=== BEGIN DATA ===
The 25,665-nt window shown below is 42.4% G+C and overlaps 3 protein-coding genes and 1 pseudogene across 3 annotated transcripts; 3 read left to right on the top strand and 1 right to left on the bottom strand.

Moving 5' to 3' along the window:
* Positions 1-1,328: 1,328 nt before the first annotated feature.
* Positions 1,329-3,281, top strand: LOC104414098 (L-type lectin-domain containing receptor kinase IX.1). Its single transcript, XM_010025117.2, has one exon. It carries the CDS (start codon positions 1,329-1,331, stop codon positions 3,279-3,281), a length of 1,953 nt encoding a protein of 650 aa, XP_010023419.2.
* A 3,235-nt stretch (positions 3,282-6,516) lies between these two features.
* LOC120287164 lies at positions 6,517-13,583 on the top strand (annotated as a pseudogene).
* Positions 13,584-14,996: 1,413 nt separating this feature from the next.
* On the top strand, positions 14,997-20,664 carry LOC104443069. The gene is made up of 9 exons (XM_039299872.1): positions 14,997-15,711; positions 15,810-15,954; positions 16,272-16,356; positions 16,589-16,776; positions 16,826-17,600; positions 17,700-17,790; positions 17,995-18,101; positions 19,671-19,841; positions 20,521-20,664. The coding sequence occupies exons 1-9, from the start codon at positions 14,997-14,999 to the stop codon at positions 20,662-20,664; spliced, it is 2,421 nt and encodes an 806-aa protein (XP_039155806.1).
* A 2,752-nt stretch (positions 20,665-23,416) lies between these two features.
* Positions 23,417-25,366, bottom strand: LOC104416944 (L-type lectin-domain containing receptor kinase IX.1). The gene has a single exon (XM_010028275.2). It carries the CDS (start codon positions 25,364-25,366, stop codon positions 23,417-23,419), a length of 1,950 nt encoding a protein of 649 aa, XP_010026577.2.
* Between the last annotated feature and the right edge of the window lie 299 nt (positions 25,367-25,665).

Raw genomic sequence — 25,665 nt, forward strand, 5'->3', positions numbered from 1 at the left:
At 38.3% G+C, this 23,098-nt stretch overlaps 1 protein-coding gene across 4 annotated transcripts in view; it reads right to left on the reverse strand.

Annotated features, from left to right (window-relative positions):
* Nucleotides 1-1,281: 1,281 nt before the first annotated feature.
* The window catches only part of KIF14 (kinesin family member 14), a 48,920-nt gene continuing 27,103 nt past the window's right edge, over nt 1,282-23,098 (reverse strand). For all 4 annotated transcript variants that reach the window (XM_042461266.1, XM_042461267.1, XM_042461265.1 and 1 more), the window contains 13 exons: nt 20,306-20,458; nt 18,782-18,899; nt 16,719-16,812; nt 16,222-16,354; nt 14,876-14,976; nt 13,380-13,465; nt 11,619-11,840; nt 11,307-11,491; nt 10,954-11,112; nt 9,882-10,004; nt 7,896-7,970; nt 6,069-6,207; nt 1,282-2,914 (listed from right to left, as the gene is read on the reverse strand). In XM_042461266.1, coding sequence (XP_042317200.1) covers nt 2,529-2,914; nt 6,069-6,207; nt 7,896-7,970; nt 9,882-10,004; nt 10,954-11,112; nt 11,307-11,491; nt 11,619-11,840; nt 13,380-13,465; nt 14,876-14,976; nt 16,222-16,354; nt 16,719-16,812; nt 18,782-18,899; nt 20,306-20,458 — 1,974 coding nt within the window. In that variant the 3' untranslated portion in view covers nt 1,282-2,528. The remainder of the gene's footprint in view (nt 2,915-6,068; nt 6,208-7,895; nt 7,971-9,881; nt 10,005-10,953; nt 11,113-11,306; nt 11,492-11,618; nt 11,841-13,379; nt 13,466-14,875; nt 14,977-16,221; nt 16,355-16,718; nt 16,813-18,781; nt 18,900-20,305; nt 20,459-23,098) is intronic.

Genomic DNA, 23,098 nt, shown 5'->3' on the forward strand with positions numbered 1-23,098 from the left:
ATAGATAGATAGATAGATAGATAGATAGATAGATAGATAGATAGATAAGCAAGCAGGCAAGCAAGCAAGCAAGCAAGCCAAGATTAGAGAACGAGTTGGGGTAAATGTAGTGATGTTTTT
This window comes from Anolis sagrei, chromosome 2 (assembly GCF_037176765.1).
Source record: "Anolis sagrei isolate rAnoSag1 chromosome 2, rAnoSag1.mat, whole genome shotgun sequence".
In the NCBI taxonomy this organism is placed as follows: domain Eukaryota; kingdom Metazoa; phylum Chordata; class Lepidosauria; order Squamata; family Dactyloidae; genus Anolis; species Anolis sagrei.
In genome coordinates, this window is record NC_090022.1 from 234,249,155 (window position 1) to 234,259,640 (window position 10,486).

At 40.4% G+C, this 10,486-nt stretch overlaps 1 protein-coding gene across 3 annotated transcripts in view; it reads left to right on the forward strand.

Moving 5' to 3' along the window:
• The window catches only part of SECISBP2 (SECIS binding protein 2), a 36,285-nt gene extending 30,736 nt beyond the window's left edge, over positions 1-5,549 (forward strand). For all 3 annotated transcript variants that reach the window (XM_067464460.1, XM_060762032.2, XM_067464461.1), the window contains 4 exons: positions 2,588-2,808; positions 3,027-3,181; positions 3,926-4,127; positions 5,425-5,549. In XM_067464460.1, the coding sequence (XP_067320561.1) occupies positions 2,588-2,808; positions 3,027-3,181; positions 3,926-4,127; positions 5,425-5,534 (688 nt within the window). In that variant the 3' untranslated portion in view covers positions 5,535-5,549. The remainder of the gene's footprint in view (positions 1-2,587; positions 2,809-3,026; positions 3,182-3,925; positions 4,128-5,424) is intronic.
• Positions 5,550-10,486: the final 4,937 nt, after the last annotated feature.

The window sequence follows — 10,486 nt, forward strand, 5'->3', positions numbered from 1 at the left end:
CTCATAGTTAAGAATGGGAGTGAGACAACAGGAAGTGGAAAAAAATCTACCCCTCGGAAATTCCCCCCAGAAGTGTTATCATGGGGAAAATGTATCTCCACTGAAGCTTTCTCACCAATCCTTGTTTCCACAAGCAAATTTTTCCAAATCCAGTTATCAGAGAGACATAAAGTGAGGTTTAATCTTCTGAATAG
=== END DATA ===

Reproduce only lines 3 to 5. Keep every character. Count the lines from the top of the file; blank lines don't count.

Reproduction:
* Positions 1-1,328: 1,328 nt before the first annotated feature.
* Positions 1,329-3,281, top strand: LOC104414098 (L-type lectin-domain containing receptor kinase IX.1). Its single transcript, XM_010025117.2, has one exon. It carries the CDS (start codon positions 1,329-1,331, stop codon positions 3,279-3,281), a length of 1,953 nt encoding a protein of 650 aa, XP_010023419.2.
* A 3,235-nt stretch (positions 3,282-6,516) lies between these two features.